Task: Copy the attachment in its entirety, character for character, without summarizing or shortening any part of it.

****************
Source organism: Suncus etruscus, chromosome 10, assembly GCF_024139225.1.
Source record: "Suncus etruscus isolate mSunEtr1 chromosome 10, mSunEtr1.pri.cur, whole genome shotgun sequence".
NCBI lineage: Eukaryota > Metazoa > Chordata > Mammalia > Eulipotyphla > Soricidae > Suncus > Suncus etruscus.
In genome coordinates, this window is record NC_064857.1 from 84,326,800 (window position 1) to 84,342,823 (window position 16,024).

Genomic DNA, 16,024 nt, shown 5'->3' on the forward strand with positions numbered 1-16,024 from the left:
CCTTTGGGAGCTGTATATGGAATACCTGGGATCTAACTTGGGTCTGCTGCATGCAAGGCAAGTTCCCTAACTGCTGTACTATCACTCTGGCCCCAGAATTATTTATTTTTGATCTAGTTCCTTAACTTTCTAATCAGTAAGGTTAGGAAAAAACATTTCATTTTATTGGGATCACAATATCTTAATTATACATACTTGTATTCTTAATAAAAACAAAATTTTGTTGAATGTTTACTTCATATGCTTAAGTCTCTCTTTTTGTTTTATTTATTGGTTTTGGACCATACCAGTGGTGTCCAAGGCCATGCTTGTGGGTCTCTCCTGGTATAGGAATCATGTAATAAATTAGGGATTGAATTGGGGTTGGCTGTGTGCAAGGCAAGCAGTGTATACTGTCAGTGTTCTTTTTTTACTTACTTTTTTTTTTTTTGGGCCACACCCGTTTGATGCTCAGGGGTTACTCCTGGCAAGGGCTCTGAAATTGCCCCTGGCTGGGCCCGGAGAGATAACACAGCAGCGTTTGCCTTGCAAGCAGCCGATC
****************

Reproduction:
Source organism: Suncus etruscus, chromosome 10, assembly GCF_024139225.1.
Source record: "Suncus etruscus isolate mSunEtr1 chromosome 10, mSunEtr1.pri.cur, whole genome shotgun sequence".
NCBI lineage: Eukaryota > Metazoa > Chordata > Mammalia > Eulipotyphla > Soricidae > Suncus > Suncus etruscus.
In genome coordinates, this window is record NC_064857.1 from 84,326,800 (window position 1) to 84,342,823 (window position 16,024).

Genomic DNA, 16,024 nt, shown 5'->3' on the forward strand with positions numbered 1-16,024 from the left:
CCTTTGGGAGCTGTATATGGAATACCTGGGATCTAACTTGGGTCTGCTGCATGCAAGGCAAGTTCCCTAACTGCTGTACTATCACTCTGGCCCCAGAATTATTTATTTTTGATCTAGTTCCTTAACTTTCTAATCAGTAAGGTTAGGAAAAAACATTTCATTTTATTGGGATCACAATATCTTAATTATACATACTTGTATTCTTAATAAAAACAAAATTTTGTTGAATGTTTACTTCATATGCTTAAGTCTCTCTTTTTGTTTTATTTATTGGTTTTGGACCATACCAGTGGTGTCCAAGGCCATGCTTGTGGGTCTCTCCTGGTATAGGAATCATGTAATAAATTAGGGATTGAATTGGGGTTGGCTGTGTGCAAGGCAAGCAGTGTATACTGTCAGTGTTCTTTTTTTACTTACTTTTTTTTTTTTTGGGCCACACCCGTTTGATGCTCAGGGGTTACTCCTGGCAAGGGCTCTGAAATTGCCCCTGGCTGGGCCCGGAGAGATAACACAGCAGCGTTTGCCTTGCAAGCAGCCGATC